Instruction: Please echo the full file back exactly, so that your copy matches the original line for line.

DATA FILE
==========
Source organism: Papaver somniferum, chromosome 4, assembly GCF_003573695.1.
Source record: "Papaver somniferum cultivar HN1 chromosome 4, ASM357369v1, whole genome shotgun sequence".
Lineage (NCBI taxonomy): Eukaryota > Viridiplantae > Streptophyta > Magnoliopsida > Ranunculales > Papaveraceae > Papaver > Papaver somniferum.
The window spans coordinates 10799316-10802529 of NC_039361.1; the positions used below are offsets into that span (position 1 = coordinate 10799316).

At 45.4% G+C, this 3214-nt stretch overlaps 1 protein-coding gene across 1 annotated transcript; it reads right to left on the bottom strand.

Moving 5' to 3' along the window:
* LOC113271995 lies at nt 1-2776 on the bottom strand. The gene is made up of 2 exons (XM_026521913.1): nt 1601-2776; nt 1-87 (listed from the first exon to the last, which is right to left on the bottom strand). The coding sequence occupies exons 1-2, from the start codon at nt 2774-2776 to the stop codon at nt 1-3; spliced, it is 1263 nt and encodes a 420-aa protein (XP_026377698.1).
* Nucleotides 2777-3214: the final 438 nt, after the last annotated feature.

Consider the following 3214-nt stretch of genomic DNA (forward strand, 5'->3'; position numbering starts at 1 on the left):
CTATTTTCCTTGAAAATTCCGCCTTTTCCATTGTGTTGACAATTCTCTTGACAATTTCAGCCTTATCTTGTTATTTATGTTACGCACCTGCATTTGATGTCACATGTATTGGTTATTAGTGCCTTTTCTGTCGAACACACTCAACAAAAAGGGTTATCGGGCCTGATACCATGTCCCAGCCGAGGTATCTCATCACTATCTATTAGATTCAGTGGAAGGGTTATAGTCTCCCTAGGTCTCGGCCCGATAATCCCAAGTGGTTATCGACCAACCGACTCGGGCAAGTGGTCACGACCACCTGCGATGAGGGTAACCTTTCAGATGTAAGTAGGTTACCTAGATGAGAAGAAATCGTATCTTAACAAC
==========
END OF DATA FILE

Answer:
Source organism: Papaver somniferum, chromosome 4, assembly GCF_003573695.1.
Source record: "Papaver somniferum cultivar HN1 chromosome 4, ASM357369v1, whole genome shotgun sequence".
Lineage (NCBI taxonomy): Eukaryota > Viridiplantae > Streptophyta > Magnoliopsida > Ranunculales > Papaveraceae > Papaver > Papaver somniferum.
The window spans coordinates 10799316-10802529 of NC_039361.1; the positions used below are offsets into that span (position 1 = coordinate 10799316).

At 45.4% G+C, this 3214-nt stretch overlaps 1 protein-coding gene across 1 annotated transcript; it reads right to left on the bottom strand.

Moving 5' to 3' along the window:
* LOC113271995 lies at nt 1-2776 on the bottom strand. The gene is made up of 2 exons (XM_026521913.1): nt 1601-2776; nt 1-87 (listed from the first exon to the last, which is right to left on the bottom strand). The coding sequence occupies exons 1-2, from the start codon at nt 2774-2776 to the stop codon at nt 1-3; spliced, it is 1263 nt and encodes a 420-aa protein (XP_026377698.1).
* Nucleotides 2777-3214: the final 438 nt, after the last annotated feature.

Consider the following 3214-nt stretch of genomic DNA (forward strand, 5'->3'; position numbering starts at 1 on the left):
CTATTTTCCTTGAAAATTCCGCCTTTTCCATTGTGTTGACAATTCTCTTGACAATTTCAGCCTTATCTTGTTATTTATGTTACGCACCTGCATTTGATGTCACATGTATTGGTTATTAGTGCCTTTTCTGTCGAACACACTCAACAAAAAGGGTTATCGGGCCTGATACCATGTCCCAGCCGAGGTATCTCATCACTATCTATTAGATTCAGTGGAAGGGTTATAGTCTCCCTAGGTCTCGGCCCGATAATCCCAAGTGGTTATCGACCAACCGACTCGGGCAAGTGGTCACGACCACCTGCGATGAGGGTAACCTTTCAGATGTAAGTAGGTTACCTAGATGAGAAGAAATCGTATCTTAACAAC